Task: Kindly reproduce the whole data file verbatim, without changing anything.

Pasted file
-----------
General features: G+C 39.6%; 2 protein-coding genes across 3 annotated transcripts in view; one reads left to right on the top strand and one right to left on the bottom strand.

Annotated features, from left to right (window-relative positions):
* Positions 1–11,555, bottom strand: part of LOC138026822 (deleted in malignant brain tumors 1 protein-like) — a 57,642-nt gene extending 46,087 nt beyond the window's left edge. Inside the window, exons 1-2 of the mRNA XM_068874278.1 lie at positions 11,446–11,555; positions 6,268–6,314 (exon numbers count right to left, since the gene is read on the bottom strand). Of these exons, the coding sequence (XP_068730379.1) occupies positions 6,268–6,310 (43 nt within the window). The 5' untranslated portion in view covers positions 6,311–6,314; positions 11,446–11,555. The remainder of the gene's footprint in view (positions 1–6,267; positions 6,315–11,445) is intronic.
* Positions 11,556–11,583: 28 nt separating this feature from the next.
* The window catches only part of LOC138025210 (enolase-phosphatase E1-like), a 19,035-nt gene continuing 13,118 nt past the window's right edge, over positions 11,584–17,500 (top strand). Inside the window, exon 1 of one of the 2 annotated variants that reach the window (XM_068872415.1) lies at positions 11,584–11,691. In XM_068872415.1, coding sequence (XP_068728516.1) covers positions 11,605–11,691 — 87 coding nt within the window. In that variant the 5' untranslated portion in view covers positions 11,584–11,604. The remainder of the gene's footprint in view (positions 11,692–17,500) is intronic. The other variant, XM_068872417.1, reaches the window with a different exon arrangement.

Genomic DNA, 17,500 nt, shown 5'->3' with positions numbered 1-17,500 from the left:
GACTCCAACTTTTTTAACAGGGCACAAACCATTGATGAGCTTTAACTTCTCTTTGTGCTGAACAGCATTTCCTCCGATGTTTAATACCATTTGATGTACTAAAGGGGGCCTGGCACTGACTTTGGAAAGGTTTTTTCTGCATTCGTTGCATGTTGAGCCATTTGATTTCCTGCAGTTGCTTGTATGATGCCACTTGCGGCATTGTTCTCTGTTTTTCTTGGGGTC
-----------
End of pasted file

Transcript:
General features: G+C 39.6%; 2 protein-coding genes across 3 annotated transcripts in view; one reads left to right on the top strand and one right to left on the bottom strand.

Annotated features, from left to right (window-relative positions):
* Positions 1–11,555, bottom strand: part of LOC138026822 (deleted in malignant brain tumors 1 protein-like) — a 57,642-nt gene extending 46,087 nt beyond the window's left edge. Inside the window, exons 1-2 of the mRNA XM_068874278.1 lie at positions 11,446–11,555; positions 6,268–6,314 (exon numbers count right to left, since the gene is read on the bottom strand). Of these exons, the coding sequence (XP_068730379.1) occupies positions 6,268–6,310 (43 nt within the window). The 5' untranslated portion in view covers positions 6,311–6,314; positions 11,446–11,555. The remainder of the gene's footprint in view (positions 1–6,267; positions 6,315–11,445) is intronic.
* Positions 11,556–11,583: 28 nt separating this feature from the next.
* The window catches only part of LOC138025210 (enolase-phosphatase E1-like), a 19,035-nt gene continuing 13,118 nt past the window's right edge, over positions 11,584–17,500 (top strand). Inside the window, exon 1 of one of the 2 annotated variants that reach the window (XM_068872415.1) lies at positions 11,584–11,691. In XM_068872415.1, coding sequence (XP_068728516.1) covers positions 11,605–11,691 — 87 coding nt within the window. In that variant the 5' untranslated portion in view covers positions 11,584–11,604. The remainder of the gene's footprint in view (positions 11,692–17,500) is intronic. The other variant, XM_068872417.1, reaches the window with a different exon arrangement.

Genomic DNA, 17,500 nt, shown 5'->3' with positions numbered 1-17,500 from the left:
GACTCCAACTTTTTTAACAGGGCACAAACCATTGATGAGCTTTAACTTCTCTTTGTGCTGAACAGCATTTCCTCCGATGTTTAATACCATTTGATGTACTAAAGGGGGCCTGGCACTGACTTTGGAAAGGTTTTTTCTGCATTCGTTGCATGTTGAGCCATTTGATTTCCTGCAGTTGCTTGTATGATGCCACTTGCGGCATTGTTCTCTGTTTTTCTTGGGGTC